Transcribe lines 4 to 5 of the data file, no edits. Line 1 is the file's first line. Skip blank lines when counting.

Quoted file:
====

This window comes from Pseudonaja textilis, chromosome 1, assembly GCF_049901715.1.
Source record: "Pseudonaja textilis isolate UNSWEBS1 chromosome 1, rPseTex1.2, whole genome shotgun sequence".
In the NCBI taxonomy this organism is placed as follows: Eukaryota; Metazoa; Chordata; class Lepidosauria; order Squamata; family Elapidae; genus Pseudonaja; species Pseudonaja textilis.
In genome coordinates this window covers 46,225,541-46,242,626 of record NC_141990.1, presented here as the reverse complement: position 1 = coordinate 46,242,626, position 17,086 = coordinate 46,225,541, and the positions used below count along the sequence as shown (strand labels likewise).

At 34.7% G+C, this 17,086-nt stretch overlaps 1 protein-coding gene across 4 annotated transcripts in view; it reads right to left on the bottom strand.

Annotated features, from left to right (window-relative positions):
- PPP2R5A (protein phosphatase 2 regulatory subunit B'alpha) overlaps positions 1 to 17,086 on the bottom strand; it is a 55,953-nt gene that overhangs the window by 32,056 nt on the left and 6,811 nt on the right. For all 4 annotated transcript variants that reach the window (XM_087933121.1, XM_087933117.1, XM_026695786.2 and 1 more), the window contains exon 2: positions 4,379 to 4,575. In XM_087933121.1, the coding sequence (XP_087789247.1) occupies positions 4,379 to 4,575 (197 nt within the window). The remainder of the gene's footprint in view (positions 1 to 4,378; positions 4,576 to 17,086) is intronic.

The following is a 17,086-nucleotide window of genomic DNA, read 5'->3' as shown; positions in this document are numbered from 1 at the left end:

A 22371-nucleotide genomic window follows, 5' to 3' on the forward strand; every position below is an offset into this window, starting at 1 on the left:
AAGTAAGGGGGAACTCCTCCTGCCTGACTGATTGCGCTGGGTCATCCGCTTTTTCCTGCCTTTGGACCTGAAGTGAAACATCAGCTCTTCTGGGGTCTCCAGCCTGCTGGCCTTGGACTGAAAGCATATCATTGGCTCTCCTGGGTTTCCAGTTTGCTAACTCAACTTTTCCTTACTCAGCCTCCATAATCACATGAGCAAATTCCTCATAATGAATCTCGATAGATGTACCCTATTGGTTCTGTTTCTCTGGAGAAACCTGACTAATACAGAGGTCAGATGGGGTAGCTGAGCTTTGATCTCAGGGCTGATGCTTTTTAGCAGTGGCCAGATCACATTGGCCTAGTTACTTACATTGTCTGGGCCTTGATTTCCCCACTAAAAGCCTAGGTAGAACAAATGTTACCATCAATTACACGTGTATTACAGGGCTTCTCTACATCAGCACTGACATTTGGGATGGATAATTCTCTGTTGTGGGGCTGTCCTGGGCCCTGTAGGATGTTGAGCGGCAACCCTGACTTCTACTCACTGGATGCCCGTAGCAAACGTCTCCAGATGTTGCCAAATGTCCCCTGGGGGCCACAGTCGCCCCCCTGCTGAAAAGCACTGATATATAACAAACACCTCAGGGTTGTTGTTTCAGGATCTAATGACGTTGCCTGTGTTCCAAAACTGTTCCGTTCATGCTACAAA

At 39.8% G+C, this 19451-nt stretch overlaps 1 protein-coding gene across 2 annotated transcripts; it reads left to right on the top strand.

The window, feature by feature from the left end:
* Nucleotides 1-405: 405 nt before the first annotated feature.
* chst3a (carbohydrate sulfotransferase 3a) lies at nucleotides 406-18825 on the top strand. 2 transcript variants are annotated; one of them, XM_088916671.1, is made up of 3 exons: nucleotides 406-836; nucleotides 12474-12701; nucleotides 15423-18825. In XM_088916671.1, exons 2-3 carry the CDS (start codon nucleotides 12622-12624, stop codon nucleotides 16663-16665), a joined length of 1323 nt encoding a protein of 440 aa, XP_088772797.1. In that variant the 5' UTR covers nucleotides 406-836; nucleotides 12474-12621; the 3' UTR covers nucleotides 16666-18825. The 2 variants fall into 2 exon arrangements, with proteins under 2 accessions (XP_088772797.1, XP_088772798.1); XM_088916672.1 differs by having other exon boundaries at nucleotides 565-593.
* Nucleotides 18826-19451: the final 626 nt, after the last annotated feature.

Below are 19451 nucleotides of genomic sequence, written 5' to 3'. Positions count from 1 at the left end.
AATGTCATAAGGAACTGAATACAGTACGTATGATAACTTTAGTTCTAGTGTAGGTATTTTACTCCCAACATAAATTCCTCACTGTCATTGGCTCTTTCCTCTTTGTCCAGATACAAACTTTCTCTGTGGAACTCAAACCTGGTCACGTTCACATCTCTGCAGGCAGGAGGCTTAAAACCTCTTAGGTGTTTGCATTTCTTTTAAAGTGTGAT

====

In genome coordinates this window covers 46,225,541-46,242,626 of record NC_141990.1, presented here as the reverse complement: position 1 = coordinate 46,242,626, position 17,086 = coordinate 46,225,541, and the positions used below count along the sequence as shown (strand labels likewise).

At 34.7% G+C, this 17,086-nt stretch overlaps 1 protein-coding gene across 4 annotated transcripts in view; it reads right to left on the bottom strand.